Apple Pay Launched in Spain, Fourth European Country to get Mobile Wallet

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Apple launched Apple Pay in Spain today, supporting cards from partner institutions Banco Santander, Carrefour, Ticket Restaurants and American Express. Apple Pay was first launched in the United States in October 2014, and in a little over two years the iPhone maker has steadily rolled out its mobile wallet out to 12 more countries. In Europe, Spain will be the fourth country after United Kingdom, Switzerland and France to get access to Apple Pay.

International roll out has gained a lot of momentum in the last twelve months. By the end of 2014 Apple Pay was available only in the United States and the United Kingdom, and Apple followed it up by adding Canada and China to the list in 2015. But in 2016, Apple Pay launched in 9 more countries. The speed up seems to be spurred by the sudden increase in competition in the mobile wallet space, as well as a slowdown in smartphone sales around the world.

Samsung Pay was launched in August 2015, while Google launched Android Pay in September 2015. PayPal, which was already in the space, did the unthinkable and joined hands with plastic card makers Visa and Mastercard even as all other mobile wallet providers decided to work with them instead of against them. The mobile wallet industry did see a lot action in 2016, and the fight for the top spot looks a bit more like a fight between these four companies.

But there are plenty of reasons to believe that Apple Pay and PayPal to soon become the contenders for the top spot in the digital wallet race. Since its launch in the U.S., Apple Pay-capable locations have steadily been increasing.

Apple Pay launches in Spain

But all’s not well in the Apple Pay international rollout plan…at least, not in Australia. Earlier this year the company faced difficulties in the continent nation. Three of the largest banks and a smaller bank applied to regulators that Apple’s policy was a violation of antitrust regulations, the reason being Apple Pay does not allow third party apps to access its devices’ NFC capability. That means if you install another mobile wallet app on the new iPhone 7, it won’t be able to process payments using NFC. The banks’ stand was that Apple allows other apps to access features like WiFi and Bluetooth, so why not NFC? They argued that this type of behavior was anticompetitive.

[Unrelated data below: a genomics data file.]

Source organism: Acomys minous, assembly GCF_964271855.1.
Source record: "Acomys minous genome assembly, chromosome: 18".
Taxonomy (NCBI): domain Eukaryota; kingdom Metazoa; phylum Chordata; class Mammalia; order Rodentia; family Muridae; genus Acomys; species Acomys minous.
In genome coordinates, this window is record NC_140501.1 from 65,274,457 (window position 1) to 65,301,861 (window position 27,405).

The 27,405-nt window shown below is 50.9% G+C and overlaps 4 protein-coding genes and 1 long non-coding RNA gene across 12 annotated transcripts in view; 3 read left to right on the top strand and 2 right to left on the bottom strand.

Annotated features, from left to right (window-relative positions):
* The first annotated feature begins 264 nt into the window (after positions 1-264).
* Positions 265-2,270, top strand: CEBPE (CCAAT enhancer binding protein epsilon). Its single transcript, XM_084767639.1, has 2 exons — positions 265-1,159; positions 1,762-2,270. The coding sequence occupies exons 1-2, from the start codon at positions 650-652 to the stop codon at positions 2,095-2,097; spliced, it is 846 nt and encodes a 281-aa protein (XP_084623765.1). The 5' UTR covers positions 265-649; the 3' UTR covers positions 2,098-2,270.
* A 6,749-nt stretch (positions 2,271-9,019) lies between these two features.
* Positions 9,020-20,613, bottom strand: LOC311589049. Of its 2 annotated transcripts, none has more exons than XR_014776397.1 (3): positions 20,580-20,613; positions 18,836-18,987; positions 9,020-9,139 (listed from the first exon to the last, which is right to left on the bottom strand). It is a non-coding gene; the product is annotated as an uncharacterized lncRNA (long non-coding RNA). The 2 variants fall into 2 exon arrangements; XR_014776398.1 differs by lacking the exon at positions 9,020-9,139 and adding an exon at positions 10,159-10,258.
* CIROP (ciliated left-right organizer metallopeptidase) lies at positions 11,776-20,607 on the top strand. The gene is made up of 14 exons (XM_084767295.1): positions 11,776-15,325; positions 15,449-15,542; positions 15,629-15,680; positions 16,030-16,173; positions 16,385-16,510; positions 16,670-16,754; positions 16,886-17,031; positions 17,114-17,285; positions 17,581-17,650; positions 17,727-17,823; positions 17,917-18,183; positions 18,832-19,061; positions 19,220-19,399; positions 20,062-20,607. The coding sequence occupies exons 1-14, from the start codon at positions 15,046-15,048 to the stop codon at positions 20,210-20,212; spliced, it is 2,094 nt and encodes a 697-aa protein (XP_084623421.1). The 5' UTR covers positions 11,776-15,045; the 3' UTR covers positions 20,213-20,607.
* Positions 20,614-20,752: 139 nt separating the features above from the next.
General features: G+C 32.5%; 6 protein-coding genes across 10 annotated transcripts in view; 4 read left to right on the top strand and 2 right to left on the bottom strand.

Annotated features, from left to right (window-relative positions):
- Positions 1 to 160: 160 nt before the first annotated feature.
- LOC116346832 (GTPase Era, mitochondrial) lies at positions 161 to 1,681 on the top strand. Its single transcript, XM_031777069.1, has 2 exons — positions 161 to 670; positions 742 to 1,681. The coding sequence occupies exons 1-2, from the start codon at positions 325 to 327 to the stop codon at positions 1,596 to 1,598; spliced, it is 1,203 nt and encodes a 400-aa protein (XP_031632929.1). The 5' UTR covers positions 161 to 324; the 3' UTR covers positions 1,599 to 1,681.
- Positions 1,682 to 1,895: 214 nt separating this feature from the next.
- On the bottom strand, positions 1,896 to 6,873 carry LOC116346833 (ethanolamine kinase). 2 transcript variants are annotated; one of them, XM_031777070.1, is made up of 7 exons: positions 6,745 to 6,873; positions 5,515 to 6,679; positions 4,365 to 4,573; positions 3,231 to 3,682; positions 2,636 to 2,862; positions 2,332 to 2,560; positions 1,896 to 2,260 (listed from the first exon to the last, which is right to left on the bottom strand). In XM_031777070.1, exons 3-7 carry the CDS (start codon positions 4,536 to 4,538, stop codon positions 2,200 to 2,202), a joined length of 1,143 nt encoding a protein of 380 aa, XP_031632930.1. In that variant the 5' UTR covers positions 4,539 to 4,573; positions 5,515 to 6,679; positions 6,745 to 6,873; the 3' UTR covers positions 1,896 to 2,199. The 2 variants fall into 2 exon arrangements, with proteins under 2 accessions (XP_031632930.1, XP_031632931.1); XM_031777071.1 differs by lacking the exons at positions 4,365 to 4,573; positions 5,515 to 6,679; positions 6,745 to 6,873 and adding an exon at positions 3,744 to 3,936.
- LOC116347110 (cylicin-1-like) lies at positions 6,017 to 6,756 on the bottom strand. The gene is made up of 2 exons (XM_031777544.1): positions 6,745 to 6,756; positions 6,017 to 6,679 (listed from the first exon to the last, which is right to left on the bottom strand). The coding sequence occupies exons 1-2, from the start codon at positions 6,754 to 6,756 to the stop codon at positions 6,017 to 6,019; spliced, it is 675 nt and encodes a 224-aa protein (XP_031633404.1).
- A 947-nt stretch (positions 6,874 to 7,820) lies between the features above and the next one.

The issue is along the lines of what the EU is accusing Google of doing with Android in Europe, but there’s a big difference. In the case of Android phones, the user decides what apps to keep and which to discard/uninstall. The iPhone is very similar, but by locking up the NFC feature to other apps, Apple is being accused of favoring its own Apple Pay over other mobile wallet systems. Apple, on its part, argues that opening up the technology to third-party app makers will compromise their customers’ privacy and the security of their data.

The decision by regulators will only come in March, but whether right or wrong, this is an issue that Apple will have to dig deeper into and find a solution for.

Meanwhile, Apple Pay continues to roll out to new countries in an effort to expand its presence and boost its services revenues, under which segment Apple Pay income is recorded.

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